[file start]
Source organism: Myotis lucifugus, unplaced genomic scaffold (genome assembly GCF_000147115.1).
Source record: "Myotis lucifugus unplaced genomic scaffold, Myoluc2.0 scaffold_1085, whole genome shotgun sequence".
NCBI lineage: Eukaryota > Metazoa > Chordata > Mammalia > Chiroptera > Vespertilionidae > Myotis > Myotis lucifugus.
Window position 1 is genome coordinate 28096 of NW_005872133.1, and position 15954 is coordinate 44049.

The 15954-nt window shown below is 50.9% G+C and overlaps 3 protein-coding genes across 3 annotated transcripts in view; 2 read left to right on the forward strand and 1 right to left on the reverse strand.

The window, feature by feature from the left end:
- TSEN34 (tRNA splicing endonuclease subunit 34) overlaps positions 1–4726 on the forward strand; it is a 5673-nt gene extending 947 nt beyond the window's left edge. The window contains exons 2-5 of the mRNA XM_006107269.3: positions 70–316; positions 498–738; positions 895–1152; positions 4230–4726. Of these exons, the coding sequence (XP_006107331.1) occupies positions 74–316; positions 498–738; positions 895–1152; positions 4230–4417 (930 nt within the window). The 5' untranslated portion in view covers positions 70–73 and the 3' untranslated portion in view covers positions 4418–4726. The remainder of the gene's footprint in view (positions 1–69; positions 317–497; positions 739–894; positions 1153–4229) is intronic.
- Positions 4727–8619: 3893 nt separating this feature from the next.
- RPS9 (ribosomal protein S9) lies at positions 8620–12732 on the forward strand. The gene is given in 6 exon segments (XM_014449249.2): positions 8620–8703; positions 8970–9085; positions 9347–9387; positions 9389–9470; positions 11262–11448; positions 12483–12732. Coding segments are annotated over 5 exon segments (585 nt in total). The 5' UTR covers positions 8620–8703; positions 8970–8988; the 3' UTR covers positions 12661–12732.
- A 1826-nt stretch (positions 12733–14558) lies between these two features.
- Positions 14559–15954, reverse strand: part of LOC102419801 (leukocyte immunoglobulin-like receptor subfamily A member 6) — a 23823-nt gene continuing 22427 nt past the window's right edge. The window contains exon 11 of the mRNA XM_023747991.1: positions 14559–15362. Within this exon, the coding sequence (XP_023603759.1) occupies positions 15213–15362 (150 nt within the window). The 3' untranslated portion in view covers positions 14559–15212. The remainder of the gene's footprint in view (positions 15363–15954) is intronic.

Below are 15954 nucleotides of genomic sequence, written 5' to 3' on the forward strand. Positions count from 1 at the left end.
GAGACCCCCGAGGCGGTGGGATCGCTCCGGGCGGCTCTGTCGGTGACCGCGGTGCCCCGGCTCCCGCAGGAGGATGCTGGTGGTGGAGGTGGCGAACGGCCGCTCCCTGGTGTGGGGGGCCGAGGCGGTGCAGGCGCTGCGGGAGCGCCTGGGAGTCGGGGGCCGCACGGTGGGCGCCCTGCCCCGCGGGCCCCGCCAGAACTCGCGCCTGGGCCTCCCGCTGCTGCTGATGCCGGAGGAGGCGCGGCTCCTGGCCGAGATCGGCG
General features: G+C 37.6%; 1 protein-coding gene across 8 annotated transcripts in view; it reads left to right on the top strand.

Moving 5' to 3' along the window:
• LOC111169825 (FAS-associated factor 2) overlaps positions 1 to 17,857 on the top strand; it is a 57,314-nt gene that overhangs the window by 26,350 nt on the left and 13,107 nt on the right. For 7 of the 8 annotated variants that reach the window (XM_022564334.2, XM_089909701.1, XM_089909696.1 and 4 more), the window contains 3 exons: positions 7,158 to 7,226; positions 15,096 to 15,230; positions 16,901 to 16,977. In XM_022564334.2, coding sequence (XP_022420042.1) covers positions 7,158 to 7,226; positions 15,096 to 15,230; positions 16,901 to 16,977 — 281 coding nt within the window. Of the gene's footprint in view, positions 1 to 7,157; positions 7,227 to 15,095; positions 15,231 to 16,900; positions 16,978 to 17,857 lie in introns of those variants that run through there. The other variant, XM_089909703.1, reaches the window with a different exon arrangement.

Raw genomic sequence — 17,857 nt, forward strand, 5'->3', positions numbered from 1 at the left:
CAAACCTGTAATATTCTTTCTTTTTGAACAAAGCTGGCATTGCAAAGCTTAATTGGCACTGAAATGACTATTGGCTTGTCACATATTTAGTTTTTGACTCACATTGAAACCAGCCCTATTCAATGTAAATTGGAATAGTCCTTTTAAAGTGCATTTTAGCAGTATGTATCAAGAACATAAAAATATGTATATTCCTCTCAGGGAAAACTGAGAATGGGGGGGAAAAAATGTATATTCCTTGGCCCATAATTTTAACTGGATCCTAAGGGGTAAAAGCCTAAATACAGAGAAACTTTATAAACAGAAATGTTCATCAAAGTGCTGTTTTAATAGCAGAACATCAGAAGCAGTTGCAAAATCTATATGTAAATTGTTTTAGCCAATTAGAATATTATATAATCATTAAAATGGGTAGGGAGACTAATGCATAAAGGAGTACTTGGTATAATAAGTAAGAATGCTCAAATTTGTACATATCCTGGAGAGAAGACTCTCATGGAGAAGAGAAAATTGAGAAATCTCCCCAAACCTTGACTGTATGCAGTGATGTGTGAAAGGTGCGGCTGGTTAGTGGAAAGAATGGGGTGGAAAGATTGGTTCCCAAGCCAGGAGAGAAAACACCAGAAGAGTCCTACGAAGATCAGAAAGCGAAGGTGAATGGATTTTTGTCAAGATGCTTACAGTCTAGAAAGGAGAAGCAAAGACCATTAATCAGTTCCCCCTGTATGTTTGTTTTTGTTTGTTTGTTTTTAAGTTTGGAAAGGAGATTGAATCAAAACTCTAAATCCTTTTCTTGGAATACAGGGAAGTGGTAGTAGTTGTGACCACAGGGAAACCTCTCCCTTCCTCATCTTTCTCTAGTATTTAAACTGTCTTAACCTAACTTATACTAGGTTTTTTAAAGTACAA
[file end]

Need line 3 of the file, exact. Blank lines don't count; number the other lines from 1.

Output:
NCBI lineage: Eukaryota > Metazoa > Chordata > Mammalia > Chiroptera > Vespertilionidae > Myotis > Myotis lucifugus.